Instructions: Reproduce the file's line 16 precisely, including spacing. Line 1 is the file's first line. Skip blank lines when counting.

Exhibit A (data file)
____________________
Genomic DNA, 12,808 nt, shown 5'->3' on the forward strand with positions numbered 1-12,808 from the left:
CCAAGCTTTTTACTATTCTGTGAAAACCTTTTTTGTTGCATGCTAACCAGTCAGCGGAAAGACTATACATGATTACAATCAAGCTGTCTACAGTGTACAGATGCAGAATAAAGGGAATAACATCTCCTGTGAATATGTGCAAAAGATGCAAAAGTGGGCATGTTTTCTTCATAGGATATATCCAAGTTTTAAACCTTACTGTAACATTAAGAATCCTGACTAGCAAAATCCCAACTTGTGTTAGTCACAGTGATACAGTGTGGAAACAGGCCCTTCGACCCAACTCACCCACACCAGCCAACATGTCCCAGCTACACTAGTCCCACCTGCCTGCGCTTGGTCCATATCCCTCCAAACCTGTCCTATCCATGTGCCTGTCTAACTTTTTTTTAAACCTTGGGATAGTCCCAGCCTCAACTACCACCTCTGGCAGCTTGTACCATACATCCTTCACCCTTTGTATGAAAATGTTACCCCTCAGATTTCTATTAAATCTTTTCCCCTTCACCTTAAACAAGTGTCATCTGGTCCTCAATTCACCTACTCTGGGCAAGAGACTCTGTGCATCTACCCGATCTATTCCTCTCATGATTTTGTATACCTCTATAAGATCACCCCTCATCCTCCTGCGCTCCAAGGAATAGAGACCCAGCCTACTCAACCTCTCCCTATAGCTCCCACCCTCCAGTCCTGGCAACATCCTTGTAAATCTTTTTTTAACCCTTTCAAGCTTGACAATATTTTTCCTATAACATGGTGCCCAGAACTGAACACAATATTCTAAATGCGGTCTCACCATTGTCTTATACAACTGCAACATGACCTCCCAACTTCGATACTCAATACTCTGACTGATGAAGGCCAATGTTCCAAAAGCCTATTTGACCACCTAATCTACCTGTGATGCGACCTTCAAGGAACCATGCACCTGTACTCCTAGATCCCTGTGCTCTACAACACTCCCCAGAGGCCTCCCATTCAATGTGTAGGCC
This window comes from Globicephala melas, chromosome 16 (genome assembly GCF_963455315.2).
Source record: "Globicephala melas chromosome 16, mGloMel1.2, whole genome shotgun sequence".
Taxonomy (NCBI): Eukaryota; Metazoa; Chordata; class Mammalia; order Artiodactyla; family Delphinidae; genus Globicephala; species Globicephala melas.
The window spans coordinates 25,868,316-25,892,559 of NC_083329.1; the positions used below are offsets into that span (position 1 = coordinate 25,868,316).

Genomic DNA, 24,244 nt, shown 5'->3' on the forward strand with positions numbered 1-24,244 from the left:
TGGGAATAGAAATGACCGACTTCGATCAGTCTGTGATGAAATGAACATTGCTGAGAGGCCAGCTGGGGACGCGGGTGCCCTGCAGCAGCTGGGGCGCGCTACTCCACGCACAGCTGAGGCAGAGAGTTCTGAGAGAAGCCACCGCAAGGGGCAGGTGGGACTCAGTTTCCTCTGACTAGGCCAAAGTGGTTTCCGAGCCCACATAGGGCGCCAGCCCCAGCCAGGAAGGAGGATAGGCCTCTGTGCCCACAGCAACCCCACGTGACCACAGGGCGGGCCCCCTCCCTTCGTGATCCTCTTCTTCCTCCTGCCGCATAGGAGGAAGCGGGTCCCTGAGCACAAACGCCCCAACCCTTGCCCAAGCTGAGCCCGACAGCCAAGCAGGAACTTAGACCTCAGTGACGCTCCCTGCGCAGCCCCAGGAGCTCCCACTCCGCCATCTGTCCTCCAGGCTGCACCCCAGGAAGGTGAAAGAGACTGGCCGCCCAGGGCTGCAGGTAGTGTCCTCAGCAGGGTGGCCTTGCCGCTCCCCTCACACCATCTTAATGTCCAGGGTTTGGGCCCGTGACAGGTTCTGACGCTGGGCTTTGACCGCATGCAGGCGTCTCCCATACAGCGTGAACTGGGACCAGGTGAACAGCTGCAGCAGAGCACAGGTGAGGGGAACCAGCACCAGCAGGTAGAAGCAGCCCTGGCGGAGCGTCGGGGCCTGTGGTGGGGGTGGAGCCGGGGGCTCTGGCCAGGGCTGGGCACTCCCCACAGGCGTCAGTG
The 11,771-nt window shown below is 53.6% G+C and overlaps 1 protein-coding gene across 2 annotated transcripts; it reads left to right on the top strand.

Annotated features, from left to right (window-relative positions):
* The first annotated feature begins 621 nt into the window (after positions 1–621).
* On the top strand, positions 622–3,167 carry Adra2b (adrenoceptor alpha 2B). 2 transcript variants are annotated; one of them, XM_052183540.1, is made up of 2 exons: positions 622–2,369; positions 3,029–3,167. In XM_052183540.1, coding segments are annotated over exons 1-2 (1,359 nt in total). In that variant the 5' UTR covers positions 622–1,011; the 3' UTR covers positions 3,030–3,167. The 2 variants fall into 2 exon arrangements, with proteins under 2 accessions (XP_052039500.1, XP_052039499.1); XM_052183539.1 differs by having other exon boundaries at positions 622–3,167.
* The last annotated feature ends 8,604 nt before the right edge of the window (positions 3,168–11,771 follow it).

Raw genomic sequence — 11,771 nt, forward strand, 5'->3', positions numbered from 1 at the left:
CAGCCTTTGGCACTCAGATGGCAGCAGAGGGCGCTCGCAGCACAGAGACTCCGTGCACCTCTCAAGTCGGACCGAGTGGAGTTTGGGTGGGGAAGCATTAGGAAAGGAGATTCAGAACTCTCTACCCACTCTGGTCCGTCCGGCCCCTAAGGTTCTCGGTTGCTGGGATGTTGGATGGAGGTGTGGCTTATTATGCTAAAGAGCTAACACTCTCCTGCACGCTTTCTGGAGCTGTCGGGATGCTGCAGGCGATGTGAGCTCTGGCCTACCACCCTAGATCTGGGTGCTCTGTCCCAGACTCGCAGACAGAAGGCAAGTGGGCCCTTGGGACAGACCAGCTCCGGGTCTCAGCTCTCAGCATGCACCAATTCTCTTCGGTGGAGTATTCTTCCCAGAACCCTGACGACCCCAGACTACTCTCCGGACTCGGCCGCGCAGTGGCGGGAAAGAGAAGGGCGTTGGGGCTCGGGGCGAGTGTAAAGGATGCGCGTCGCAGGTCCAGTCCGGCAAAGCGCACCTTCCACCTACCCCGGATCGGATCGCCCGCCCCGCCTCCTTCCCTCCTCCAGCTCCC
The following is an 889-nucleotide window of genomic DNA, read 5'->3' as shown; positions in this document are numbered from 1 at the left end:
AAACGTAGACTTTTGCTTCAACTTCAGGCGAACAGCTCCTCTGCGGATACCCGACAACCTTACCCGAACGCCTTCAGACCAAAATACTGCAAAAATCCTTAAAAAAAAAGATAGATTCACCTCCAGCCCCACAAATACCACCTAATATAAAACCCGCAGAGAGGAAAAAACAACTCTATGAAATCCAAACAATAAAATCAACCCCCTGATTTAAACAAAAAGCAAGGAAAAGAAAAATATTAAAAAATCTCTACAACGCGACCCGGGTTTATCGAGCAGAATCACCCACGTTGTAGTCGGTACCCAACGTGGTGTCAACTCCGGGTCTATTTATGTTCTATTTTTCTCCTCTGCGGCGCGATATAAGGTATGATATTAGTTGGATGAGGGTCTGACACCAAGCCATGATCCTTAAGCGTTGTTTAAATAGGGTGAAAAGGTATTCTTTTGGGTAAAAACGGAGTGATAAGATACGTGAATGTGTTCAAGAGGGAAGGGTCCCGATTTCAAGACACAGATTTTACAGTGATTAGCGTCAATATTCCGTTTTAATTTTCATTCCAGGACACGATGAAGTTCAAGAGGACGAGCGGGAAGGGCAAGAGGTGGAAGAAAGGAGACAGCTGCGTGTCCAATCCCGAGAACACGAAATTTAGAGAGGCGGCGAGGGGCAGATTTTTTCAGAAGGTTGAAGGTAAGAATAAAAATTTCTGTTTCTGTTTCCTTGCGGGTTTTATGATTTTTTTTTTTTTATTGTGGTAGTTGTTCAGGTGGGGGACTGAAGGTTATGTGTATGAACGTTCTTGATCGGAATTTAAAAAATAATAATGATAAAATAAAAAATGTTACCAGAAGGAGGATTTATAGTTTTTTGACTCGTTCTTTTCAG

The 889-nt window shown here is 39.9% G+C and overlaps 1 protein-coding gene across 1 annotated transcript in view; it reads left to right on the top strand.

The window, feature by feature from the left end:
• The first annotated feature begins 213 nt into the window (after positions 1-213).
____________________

The following is an 889-nucleotide window of genomic DNA, read 5'->3' as shown; positions in this document are numbered from 1 at the left end: